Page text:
Participants ranked the different sections of model cards in the perspective of one reading a model card and then as an author of a model card. An ordering scheme - 1 being the highest weight and 10 being the lowest - was applied to the different sections that the user would usually read first in a model card and the sections of a model card that a model card author would find easiest to write.

Summary of Responses to the User Studies Survey

Our user studies provided further clarity on the sections that different user profiles/stakeholders would find more challenging or easier to write.

The results illustrated below show that while the Bias, Risks and Limitations section ranks second for both model card writers and model card readers for In what order do you write the model card and What section do you look at first, respectively, it is also noted as the most challenging/longest section to write. This favoured/endorsed the need to further evaluate the Bias, Risks and Limitations sections in order to assist with writing this decisive/imperative section.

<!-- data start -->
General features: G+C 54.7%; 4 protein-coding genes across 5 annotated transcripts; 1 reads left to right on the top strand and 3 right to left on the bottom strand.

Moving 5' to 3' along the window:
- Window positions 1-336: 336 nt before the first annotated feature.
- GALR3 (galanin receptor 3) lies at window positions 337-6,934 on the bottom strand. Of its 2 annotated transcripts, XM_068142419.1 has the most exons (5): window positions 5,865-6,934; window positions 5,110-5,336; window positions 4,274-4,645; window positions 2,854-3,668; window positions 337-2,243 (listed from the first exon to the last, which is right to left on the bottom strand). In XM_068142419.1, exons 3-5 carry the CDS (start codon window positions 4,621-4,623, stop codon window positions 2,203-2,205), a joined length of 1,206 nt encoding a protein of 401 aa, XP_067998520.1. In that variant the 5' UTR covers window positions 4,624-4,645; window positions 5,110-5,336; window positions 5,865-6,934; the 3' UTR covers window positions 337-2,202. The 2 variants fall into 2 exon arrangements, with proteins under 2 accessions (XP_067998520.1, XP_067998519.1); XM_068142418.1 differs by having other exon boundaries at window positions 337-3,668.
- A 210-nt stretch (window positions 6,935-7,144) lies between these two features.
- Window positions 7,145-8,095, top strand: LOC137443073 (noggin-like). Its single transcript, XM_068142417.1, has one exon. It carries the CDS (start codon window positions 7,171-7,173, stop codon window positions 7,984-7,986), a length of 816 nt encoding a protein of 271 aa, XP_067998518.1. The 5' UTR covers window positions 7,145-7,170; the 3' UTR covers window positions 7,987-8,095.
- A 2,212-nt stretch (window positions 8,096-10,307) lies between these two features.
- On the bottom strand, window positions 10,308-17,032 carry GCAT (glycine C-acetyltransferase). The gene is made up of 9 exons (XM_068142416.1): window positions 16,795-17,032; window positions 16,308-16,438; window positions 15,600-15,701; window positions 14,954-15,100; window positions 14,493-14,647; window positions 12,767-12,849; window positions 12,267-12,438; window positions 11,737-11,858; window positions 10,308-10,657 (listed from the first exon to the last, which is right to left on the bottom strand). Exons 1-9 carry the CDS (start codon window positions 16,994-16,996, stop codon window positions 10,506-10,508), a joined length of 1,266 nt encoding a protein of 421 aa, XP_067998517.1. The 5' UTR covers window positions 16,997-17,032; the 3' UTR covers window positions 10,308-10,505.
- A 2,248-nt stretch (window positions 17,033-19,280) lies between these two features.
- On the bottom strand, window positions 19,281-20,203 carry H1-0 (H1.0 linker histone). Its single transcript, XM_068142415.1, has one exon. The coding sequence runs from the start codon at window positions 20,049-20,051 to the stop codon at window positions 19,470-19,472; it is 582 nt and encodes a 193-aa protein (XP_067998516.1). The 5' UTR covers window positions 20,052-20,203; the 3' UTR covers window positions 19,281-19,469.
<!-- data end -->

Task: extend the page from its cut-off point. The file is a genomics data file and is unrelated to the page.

These templates were then used to generate model cards for the top 200 most downloaded Hugging Face (HF) models.

  • We first began by pulling all Hugging Face model’s on the hub and, in particular, subsections on Limitations and Bias (“Risks” subsections were largely not present).
  • Based on inputs that were the most continuously used with a higher number of model downloads, grouped by model typed, the tool provides prompted text within the Bias, Risks and Limitations sections. We also prompt a default text if the model type is not specified.

Using this information, we returned back to our analysis of all model cards on the hub, coupled with suggestions from other researchers and peers at HF and additional research on the type of prompted information we could provide to users while they are creating model cards. These defaulted prompted text allowed us to satisfy the aims:

1) For those who have not created model cards before or who do not usually make a model card or any other type of model documentation for their model’s, the prompted text enables these users to easily create a model card. This in turn increased the number of model cards created.

2) Users who already write model cards, the prompted text invites them to add more to their model card, further developing the content/standard of model cards.

User Study Details

We selected people from a variety of different backgrounds relevant to machine learning and model documentation. Below, we detail their demographics, the questions they were asked, and the corresponding insights from their responses. Full details on responses are available in Appendix A.